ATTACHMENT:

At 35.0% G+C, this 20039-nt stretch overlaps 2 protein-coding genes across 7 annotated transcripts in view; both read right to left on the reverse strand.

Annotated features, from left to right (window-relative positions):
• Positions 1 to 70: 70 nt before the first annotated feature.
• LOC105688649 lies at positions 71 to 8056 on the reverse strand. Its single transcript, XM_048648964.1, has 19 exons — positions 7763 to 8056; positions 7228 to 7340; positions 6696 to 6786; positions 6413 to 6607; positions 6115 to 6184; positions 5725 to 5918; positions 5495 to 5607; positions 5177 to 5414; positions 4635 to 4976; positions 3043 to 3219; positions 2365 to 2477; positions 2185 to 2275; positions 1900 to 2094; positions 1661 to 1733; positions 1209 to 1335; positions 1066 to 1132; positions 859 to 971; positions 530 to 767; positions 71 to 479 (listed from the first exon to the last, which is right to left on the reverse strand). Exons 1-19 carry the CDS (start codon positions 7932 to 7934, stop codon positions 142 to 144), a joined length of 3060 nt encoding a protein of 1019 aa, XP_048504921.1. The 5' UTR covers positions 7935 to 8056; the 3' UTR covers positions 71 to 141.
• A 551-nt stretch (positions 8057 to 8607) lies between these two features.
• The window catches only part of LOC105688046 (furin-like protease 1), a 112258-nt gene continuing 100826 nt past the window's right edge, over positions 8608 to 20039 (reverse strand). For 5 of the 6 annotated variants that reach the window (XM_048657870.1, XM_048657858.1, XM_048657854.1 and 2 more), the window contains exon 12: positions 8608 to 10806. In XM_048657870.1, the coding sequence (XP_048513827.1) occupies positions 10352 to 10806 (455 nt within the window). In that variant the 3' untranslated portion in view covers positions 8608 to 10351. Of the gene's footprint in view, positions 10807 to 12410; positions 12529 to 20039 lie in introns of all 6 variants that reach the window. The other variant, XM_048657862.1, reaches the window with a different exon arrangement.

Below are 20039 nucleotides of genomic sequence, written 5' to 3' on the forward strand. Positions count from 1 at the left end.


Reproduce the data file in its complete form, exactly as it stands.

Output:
At 35.0% G+C, this 20039-nt stretch overlaps 2 protein-coding genes across 7 annotated transcripts in view; both read right to left on the reverse strand.

Annotated features, from left to right (window-relative positions):
• Positions 1 to 70: 70 nt before the first annotated feature.
• LOC105688649 lies at positions 71 to 8056 on the reverse strand. Its single transcript, XM_048648964.1, has 19 exons — positions 7763 to 8056; positions 7228 to 7340; positions 6696 to 6786; positions 6413 to 6607; positions 6115 to 6184; positions 5725 to 5918; positions 5495 to 5607; positions 5177 to 5414; positions 4635 to 4976; positions 3043 to 3219; positions 2365 to 2477; positions 2185 to 2275; positions 1900 to 2094; positions 1661 to 1733; positions 1209 to 1335; positions 1066 to 1132; positions 859 to 971; positions 530 to 767; positions 71 to 479 (listed from the first exon to the last, which is right to left on the reverse strand). Exons 1-19 carry the CDS (start codon positions 7932 to 7934, stop codon positions 142 to 144), a joined length of 3060 nt encoding a protein of 1019 aa, XP_048504921.1. The 5' UTR covers positions 7935 to 8056; the 3' UTR covers positions 71 to 141.
• A 551-nt stretch (positions 8057 to 8607) lies between these two features.
• The window catches only part of LOC105688046 (furin-like protease 1), a 112258-nt gene continuing 100826 nt past the window's right edge, over positions 8608 to 20039 (reverse strand). For 5 of the 6 annotated variants that reach the window (XM_048657870.1, XM_048657858.1, XM_048657854.1 and 2 more), the window contains exon 12: positions 8608 to 10806. In XM_048657870.1, the coding sequence (XP_048513827.1) occupies positions 10352 to 10806 (455 nt within the window). In that variant the 3' untranslated portion in view covers positions 8608 to 10351. Of the gene's footprint in view, positions 10807 to 12410; positions 12529 to 20039 lie in introns of all 6 variants that reach the window. The other variant, XM_048657862.1, reaches the window with a different exon arrangement.

Below are 20039 nucleotides of genomic sequence, written 5' to 3' on the forward strand. Positions count from 1 at the left end.